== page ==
From social media to restaurant concepts, umami is all the rage right now. It’s enough to give you FOMO (fear of missing out). If you feel out of the loop and are wondering, “What’s so great about umami?” then this is the post for you. Here are three reasons you should eat umami.
It tastes good.
Umami is a flavor that people like. We like it from a very young age. This makes sense given that breastmilk is rich in glutamate, the amino acid responsible for the flavor of umami. Research has shown that babies prefer sweet and umami flavors over sour and bitter flavors.
Those taste preferences stick with us as we get older. That is why many “comfort foods” are savory (hello mac & cheese). Ditto for some of our favorite condiments (ketchup, anyone?). It’s also why chefs are building restaurant concepts around the flavor (Umami Burger, Umami Sushi, Umami, and the list goes on). And why chef Tim Ma says every dish in his restaurant contains MSG, an ingredient that imparts umami flavor.
It has health benefits.
Umami tastes good and can make healthy foods taste better. Imagine the benefit of giving a vegetarian dish a more robust well-rounded flavor so that meat-eaters don’t miss the meat. And picture vegetables tasting good so people actually want to eat them. Adding umami through the incorporation of MSG or other umami-rich ingredients can do this. Given that only 10% of American adults eat the recommended amount of vegetables each day, this is a potentially powerful way to increase consumption of healthy foods without it feeling like it’s a chore.
Enjoying umami flavor might be a way our bodies get us to eat a needed nutrient. Umami signals the presence of protein in a food. (The umami flavor is triggered by an amino acid, glutamate, that is released as proteins in food break down.) And protein is a nutrient we need to consume to support our immune system, muscles, connective tissue, and body maintenance.
You can take the health benefits of umami a step further by using MSG to reduce sodium intake. Replacing some of the salt in a recipe with MSG can lower the dish’s sodium content by 20% to 40% without lowering the flavor. In fact, one study found that most of the taste-testers liked the low-salt dishes with MSG added as much as or better than the standard dishes.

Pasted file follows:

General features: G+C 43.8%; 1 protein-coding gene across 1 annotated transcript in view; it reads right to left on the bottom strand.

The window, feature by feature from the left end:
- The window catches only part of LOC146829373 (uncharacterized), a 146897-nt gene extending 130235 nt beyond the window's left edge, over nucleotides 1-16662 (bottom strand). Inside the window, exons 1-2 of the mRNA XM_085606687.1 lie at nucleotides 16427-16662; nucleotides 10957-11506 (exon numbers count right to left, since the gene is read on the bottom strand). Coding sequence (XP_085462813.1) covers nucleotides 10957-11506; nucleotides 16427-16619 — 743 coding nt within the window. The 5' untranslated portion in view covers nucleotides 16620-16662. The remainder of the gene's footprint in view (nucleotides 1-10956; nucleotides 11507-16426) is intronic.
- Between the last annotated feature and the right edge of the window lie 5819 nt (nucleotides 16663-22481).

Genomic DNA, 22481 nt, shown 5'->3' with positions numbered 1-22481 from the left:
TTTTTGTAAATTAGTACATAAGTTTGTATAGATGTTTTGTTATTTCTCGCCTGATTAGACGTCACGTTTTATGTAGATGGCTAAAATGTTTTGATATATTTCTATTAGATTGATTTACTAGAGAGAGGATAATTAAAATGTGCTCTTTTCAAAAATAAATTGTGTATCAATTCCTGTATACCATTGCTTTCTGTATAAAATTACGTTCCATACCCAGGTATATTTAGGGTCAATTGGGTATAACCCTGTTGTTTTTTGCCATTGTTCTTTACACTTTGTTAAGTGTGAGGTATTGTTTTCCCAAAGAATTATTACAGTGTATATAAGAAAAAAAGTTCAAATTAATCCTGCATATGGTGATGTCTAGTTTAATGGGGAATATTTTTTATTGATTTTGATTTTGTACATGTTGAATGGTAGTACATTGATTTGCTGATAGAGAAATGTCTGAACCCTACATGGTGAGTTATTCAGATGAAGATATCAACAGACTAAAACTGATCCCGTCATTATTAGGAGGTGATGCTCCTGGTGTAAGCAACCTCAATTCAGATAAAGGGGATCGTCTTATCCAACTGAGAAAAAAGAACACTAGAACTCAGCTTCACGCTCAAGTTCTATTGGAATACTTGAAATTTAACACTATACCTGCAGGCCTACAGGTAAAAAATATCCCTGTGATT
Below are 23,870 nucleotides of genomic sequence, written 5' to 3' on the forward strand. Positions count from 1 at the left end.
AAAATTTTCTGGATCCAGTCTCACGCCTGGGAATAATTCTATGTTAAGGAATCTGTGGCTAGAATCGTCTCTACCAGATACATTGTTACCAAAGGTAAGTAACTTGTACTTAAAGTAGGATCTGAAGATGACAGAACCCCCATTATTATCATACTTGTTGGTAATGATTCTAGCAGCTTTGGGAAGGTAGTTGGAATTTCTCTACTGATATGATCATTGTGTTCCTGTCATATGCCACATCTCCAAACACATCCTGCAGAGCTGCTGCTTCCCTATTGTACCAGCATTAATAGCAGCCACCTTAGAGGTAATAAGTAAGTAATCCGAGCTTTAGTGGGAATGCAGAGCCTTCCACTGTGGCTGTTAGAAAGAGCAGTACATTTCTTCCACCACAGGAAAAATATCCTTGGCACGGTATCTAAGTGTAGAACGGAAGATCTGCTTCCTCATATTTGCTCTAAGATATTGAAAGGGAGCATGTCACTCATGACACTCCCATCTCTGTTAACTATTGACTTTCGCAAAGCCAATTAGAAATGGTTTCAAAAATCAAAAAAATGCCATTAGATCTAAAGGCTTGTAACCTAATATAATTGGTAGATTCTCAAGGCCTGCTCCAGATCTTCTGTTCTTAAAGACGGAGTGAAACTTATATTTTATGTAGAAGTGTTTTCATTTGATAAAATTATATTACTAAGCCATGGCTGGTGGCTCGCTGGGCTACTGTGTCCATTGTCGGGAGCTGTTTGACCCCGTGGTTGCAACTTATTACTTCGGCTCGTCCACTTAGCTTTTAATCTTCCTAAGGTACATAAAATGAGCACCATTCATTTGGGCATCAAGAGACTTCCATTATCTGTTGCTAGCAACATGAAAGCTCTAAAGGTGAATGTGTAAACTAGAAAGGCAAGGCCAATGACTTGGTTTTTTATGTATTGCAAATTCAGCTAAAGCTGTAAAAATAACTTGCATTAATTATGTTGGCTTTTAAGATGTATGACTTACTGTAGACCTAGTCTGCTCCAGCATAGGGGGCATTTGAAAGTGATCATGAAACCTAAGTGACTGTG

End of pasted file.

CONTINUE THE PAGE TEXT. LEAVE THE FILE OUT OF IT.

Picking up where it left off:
And, there may be more benefits to umami from MSG as we get older. A poor appetite and lower food intake later in life can lead to energy and nutrient deficiencies. This in turn can decrease quality of life and life span. But, studies have found that boosting the umami flavor of food may lead to improvements in salivation, appetite, weight, and overall health in both sick and healthy elderly people.
It can broaden your horizons.
A fear of Asian immigrants led to limited acceptance of MSG in America in the early- to mid-1900s. Now, however, Americans are more curious about flavors from around the world.
While all countries have umami-rich foods in their food culture, MSG historically hasn’t been as prominent in Western cultures as it has Eastern ones. In many Asian households, a shaker of MSG can be found on dinner tables just like salt. MSGdish contributor Mary Lee Chin talks about it being a staple in her childhood home in her post, “Umami Flavor Is Highly Valued in Asian Cooking.” Experimenting with ingredients traditional to other cultures cannot only open up your palate but also help you feel more connected to the rest of the world.
Ready to shed your FOMO? Check out “How Do You Get More Umami in Foods?” to get started enjoying the benefits of umami.